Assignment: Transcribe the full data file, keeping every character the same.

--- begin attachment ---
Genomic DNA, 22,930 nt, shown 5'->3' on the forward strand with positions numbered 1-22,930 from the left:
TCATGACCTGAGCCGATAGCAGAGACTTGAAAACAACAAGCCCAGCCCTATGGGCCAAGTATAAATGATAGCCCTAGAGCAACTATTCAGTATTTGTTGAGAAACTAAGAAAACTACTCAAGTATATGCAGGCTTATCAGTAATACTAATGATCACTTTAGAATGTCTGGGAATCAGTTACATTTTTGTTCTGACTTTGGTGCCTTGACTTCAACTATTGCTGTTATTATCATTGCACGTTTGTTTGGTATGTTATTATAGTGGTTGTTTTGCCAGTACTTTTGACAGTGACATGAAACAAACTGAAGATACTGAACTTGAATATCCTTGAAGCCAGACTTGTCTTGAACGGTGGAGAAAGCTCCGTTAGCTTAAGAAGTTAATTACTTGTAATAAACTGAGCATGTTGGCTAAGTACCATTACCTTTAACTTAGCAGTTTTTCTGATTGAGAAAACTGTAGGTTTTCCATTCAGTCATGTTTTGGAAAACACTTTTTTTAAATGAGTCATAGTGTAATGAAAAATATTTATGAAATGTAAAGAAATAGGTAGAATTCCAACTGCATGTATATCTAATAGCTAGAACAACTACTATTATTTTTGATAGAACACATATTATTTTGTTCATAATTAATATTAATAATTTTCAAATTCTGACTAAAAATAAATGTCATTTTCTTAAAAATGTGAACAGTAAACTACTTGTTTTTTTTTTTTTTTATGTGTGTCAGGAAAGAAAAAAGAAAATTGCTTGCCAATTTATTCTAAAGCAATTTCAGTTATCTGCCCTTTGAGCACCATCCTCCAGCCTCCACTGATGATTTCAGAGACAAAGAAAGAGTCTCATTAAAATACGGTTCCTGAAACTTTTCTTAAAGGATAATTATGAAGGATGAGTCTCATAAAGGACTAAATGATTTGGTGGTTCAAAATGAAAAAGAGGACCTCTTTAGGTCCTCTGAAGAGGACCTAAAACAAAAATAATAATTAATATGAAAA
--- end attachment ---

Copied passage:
Genomic DNA, 22,930 nt, shown 5'->3' on the forward strand with positions numbered 1-22,930 from the left:
TCATGACCTGAGCCGATAGCAGAGACTTGAAAACAACAAGCCCAGCCCTATGGGCCAAGTATAAATGATAGCCCTAGAGCAACTATTCAGTATTTGTTGAGAAACTAAGAAAACTACTCAAGTATATGCAGGCTTATCAGTAATACTAATGATCACTTTAGAATGTCTGGGAATCAGTTACATTTTTGTTCTGACTTTGGTGCCTTGACTTCAACTATTGCTGTTATTATCATTGCACGTTTGTTTGGTATGTTATTATAGTGGTTGTTTTGCCAGTACTTTTGACAGTGACATGAAACAAACTGAAGATACTGAACTTGAATATCCTTGAAGCCAGACTTGTCTTGAACGGTGGAGAAAGCTCCGTTAGCTTAAGAAGTTAATTACTTGTAATAAACTGAGCATGTTGGCTAAGTACCATTACCTTTAACTTAGCAGTTTTTCTGATTGAGAAAACTGTAGGTTTTCCATTCAGTCATGTTTTGGAAAACACTTTTTTTAAATGAGTCATAGTGTAATGAAAAATATTTATGAAATGTAAAGAAATAGGTAGAATTCCAACTGCATGTATATCTAATAGCTAGAACAACTACTATTATTTTTGATAGAACACATATTATTTTGTTCATAATTAATATTAATAATTTTCAAATTCTGACTAAAAATAAATGTCATTTTCTTAAAAATGTGAACAGTAAACTACTTGTTTTTTTTTTTTTTTATGTGTGTCAGGAAAGAAAAAAGAAAATTGCTTGCCAATTTATTCTAAAGCAATTTCAGTTATCTGCCCTTTGAGCACCATCCTCCAGCCTCCACTGATGATTTCAGAGACAAAGAAAGAGTCTCATTAAAATACGGTTCCTGAAACTTTTCTTAAAGGATAATTATGAAGGATGAGTCTCATAAAGGACTAAATGATTTGGTGGTTCAAAATGAAAAAGAGGACCTCTTTAGGTCCTCTGAAGAGGACCTAAAACAAAAATAATAATTAATATGAAAA